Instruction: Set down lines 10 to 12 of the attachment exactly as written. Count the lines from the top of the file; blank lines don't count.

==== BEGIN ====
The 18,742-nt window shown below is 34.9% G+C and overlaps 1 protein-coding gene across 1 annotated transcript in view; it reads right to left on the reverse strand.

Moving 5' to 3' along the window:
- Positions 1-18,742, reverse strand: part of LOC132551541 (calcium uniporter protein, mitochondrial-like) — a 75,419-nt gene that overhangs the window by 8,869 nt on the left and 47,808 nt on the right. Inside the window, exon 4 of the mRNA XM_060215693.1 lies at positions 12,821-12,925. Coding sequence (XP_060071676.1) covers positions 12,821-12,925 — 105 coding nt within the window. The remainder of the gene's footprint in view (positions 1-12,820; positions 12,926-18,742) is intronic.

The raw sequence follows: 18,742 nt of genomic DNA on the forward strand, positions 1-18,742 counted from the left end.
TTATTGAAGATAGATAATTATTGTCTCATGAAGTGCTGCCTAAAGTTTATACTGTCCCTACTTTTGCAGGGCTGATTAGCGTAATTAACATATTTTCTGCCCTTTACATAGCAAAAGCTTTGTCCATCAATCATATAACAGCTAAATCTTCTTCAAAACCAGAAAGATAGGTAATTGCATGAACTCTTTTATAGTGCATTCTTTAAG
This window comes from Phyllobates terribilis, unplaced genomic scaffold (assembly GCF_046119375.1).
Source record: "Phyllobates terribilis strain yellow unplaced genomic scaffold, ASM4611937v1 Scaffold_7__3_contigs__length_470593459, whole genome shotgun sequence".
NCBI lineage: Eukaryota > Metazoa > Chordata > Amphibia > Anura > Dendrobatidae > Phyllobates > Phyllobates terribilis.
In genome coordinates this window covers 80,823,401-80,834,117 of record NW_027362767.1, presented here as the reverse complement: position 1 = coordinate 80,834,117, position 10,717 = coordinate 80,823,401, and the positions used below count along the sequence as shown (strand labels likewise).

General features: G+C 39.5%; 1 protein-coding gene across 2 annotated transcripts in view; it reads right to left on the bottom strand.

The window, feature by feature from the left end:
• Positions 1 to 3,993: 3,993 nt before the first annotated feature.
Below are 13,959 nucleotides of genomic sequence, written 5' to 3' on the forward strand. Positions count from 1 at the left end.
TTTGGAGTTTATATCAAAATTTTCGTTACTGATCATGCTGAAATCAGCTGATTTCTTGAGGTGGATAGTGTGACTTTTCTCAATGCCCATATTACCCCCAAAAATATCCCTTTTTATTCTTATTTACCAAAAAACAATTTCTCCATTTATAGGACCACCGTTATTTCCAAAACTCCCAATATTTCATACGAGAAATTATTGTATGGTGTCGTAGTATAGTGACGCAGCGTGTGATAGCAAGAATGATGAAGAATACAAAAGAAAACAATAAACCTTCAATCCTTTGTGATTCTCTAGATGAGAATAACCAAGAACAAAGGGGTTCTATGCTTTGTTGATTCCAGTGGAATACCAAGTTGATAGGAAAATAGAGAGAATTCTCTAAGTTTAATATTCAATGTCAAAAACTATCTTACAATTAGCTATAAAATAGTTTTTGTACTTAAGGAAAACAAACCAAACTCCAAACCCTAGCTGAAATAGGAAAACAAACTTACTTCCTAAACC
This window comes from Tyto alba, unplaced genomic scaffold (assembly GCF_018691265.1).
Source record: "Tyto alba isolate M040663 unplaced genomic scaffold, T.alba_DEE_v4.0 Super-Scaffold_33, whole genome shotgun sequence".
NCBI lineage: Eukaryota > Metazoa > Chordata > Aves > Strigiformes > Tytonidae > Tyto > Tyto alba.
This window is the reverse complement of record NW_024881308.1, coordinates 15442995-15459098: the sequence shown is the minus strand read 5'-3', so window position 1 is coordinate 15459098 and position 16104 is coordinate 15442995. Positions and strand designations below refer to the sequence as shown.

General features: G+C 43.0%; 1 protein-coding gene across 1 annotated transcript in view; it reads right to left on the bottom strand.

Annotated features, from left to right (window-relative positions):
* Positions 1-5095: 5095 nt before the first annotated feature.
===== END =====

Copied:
General features: G+C 39.5%; 1 protein-coding gene across 2 annotated transcripts in view; it reads right to left on the bottom strand.

The window, feature by feature from the left end:
• Positions 1 to 3,993: 3,993 nt before the first annotated feature.